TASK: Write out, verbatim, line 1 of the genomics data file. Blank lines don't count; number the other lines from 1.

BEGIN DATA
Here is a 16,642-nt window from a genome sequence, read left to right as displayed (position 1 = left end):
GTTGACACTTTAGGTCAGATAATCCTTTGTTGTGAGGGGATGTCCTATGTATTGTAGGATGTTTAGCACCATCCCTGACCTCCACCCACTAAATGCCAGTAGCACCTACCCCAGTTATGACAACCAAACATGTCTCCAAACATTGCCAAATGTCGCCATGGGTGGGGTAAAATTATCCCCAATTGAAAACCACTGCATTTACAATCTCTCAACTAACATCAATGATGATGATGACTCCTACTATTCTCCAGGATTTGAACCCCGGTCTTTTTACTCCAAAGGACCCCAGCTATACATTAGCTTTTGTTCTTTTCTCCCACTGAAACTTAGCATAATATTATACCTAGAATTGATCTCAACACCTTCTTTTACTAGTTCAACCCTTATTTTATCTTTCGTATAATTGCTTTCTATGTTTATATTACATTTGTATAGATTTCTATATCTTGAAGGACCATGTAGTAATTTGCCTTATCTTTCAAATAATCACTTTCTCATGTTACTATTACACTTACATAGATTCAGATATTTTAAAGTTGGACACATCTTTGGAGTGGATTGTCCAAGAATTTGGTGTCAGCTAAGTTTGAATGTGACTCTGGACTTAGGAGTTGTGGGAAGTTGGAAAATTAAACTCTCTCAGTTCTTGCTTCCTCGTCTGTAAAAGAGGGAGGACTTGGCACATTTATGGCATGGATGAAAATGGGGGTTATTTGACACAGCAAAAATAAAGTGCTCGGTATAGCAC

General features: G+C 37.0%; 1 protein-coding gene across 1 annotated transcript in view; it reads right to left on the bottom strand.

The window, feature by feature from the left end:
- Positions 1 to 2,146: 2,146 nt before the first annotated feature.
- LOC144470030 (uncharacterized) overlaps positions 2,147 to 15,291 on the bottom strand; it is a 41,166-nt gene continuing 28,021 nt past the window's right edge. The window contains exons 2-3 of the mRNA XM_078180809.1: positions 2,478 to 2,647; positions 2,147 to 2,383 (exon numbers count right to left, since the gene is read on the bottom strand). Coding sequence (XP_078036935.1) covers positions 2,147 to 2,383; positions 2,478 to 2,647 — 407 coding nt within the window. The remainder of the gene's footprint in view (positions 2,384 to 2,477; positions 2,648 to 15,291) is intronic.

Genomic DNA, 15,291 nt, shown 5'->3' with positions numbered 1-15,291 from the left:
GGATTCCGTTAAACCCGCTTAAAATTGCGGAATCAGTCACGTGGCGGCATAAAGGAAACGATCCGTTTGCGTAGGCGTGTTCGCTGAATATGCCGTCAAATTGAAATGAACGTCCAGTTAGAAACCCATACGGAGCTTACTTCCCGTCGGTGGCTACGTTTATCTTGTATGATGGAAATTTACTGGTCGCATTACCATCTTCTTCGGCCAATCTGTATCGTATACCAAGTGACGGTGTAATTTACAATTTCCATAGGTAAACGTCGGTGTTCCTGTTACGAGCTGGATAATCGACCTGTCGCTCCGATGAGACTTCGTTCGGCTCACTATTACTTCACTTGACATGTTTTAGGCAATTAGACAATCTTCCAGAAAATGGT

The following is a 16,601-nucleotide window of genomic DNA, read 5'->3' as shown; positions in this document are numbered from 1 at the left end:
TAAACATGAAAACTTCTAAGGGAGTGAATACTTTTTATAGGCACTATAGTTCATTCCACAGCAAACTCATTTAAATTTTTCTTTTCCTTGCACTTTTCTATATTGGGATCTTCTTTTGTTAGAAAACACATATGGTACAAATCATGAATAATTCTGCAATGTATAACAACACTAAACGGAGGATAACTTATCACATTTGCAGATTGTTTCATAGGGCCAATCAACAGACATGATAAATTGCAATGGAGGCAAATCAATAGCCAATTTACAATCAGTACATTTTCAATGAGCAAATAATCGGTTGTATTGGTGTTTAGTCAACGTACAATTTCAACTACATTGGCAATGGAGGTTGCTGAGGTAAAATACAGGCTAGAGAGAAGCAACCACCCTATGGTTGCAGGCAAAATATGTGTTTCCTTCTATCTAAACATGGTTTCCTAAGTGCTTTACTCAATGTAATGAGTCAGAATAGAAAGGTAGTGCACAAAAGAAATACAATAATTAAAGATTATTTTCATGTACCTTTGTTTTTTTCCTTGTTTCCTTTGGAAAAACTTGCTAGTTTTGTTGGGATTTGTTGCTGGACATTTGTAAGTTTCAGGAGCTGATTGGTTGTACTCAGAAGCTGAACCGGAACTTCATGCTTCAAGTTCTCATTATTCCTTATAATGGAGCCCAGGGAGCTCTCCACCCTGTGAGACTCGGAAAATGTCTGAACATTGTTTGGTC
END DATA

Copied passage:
Here is a 16,642-nt window from a genome sequence, read left to right as displayed (position 1 = left end):